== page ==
Matt Gaetz’s Colleagues Drop the Dirt on Him

Photo: Getty Images

Since he arrived in Washington, D.C., in 2017, Representative Matt Gaetz has prided himself on making very few friends at the Capitol. “When I first got to Washington, the party leaders said ‘Gaetz, it seems to us you’re not really a team player,’ and I said ‘I am, but you’re not my team,’” he told a crowd this week in the panhandle town of Niceville, in the heart of his Florida district.

But Gaetz’s D.C. dynamic — pursuing media opportunities to promote himself, while securing few legislative successes and antagonizing fellow Republicans — doesn’t seem to have paid off, as he faces a bizarre scandal involving the alleged sex trafficking of a minor and a distracting counter-scandal involving an alleged extortion plot against him and his father. Very few Republicans have come to his defense since the New York Times broke the story of the Department of Justice investigation into an incident around two years ago in which Gaetz allegedly paid a 17-year-old to travel across state lines for sex. While House Minority Leader Kevin McCarthy offered a tepid “let’s get all the information” on Wednesday, only two GOP representatives have come out directly in support of their attention-loving colleague from Florida: Jim Jordan, who has been accused of ignoring widespread sexual abuse in the Ohio State wrestling program where he was a coach; and Marjorie Taylor Greene, the representative stripped of her committee assignments who has been an open advocate of a baseless conspiracy condemning widespread child abuse among Democrats. It’s also been quiet at Mar-a-Lago: Though Gaetz was one of Donald Trump’s brashest defenders in the House, the former president and his eldest son have yet to offer a public statement on their ally’s predicament.

His defenders are a motley few, but more concerning for Gaetz is the number of House Republicans who are piling on while the dirt is flowing. On Thursday, the Daily Beast spoke with half-a-dozen lawmakers about Gaetz’s “love of alcohol and illegal drugs, as well as his proclivity for younger women.” Lawmakers described a “well-known” incident in which Gaetz dated a college student over the age of 18 in 2018, who came to D.C. as an intern. One former Hill staffer said that their office had an informal rule not allowing their representative to appear next to Gaetz on TV, as a general practice to avoid unnecessary scandal. “I don’t think a lot of people are going to go out of their way to defend him, especially with this outlandish-sounding defense,” one GOP staffer said. “I don’t think you’ll find a lot of people who are desperate to keep him involved in Republican politics.”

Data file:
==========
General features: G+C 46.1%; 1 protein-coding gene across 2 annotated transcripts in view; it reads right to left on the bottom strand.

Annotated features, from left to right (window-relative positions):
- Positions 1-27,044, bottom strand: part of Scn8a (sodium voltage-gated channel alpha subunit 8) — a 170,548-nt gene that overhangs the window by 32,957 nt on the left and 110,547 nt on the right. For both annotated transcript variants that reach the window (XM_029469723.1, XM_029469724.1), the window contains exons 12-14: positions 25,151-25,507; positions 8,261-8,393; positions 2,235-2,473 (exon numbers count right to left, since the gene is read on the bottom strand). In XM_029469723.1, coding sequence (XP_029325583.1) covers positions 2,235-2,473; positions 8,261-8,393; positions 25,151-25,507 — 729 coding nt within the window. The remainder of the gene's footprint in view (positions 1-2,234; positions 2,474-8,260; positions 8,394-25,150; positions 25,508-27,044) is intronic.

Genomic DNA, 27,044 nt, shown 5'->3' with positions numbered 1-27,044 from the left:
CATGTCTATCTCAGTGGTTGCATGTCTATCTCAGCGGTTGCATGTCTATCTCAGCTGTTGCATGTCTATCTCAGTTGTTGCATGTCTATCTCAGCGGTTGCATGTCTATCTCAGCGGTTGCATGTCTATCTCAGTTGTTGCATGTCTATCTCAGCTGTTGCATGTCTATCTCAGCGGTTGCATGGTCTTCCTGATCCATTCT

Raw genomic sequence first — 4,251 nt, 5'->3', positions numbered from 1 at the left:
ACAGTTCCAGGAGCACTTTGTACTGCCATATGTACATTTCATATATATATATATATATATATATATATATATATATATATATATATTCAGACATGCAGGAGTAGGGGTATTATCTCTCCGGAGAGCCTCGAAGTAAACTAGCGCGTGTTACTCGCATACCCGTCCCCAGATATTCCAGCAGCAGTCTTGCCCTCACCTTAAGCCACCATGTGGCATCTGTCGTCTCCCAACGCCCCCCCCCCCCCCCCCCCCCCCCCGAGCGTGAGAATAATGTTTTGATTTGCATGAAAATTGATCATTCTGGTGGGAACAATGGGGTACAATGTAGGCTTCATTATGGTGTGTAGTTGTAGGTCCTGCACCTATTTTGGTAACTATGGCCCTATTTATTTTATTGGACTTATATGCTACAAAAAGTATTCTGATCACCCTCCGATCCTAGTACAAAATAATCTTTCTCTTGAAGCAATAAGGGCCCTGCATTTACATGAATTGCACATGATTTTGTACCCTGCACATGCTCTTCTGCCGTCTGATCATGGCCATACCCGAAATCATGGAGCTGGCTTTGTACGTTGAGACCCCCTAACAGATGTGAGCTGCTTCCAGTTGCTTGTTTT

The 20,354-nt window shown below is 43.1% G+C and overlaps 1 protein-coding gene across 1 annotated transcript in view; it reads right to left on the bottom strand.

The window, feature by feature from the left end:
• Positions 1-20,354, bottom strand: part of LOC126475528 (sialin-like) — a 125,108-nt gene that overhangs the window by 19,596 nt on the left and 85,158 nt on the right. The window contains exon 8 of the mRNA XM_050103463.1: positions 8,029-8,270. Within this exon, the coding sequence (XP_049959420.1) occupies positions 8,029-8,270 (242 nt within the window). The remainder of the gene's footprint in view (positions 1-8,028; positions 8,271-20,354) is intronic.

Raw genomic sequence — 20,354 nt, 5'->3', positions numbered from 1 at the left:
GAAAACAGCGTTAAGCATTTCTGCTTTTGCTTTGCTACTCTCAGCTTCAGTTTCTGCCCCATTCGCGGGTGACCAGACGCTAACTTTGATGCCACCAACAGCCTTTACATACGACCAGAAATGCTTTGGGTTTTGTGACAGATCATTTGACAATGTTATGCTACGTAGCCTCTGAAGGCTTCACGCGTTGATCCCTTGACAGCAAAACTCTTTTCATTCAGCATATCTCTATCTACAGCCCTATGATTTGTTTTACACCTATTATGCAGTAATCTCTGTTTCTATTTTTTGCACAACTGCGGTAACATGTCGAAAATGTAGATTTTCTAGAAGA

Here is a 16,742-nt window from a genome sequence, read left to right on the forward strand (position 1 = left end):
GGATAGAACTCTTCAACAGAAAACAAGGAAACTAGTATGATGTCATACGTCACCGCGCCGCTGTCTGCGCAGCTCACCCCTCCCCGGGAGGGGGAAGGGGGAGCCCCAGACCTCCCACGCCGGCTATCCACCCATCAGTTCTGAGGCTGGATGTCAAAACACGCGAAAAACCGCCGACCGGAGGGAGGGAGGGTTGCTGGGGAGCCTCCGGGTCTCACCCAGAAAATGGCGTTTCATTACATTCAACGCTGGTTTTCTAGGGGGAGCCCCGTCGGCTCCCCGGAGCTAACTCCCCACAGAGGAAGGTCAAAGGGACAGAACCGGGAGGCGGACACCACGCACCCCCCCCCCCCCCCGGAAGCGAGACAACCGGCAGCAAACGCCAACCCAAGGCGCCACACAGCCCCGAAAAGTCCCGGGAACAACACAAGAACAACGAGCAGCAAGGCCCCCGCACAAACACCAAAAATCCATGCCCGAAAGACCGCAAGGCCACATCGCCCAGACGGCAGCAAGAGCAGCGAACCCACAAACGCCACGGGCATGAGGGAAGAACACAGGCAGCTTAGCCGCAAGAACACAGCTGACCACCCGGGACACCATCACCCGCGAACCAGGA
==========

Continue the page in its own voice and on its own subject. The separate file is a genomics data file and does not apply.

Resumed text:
Lawmakers provided more details on Gaetz’s alleged workplace behavior in a report from CNN:

Behind the scenes, Gaetz gained a reputation in Congress over his relationships with women and bragging about his sexual escapades to his colleagues, multiple sources told CNN.

Gaetz allegedly showed off to other lawmakers photos and videos of nude women he said he had slept with, the sources told CNN, including while on the House floor. The sources, including two people directly shown the material, said Gaetz displayed the images of women on his phone and talked about having sex with them. One of the videos showed a naked woman with a hula hoop, according to one source.

“It was a point of pride,” one of the sources said of Gaetz.

That behavior began in the Florida statehouse, ABC News reports, where Gaetz participated in a “game” with other lawmakers to score the women they had sex with, rating them with a points for virgins, interns, staffers, and fellow female lawmakers.

Gaetz has denied any impropriety and the reports on Thursday do not corroborate any details from his alleged act of sex trafficking. They do, however, present a picture of Gaetz’s questionable decision-making at an inopportune time: On Thursday, CNN also reported that the DOJ investigation is looking into whether or not the representative misused campaign funds to pay for the teenager to travel to him to have sex.

Meanwhile, a relevant passage from Gaetz’s 2020 book has been making the rounds: “I arrived in DC as a single man after a couple of long-term relationships that didn’t work out. I knew going in how many people had been brought down by sexual missteps in this town, so I set some rules to help myself err on the safe(r) side.” For his own benefit, the safe(r) side probably could have been safer.

Matt Gaetz’s Colleagues Drop the Dirt on Him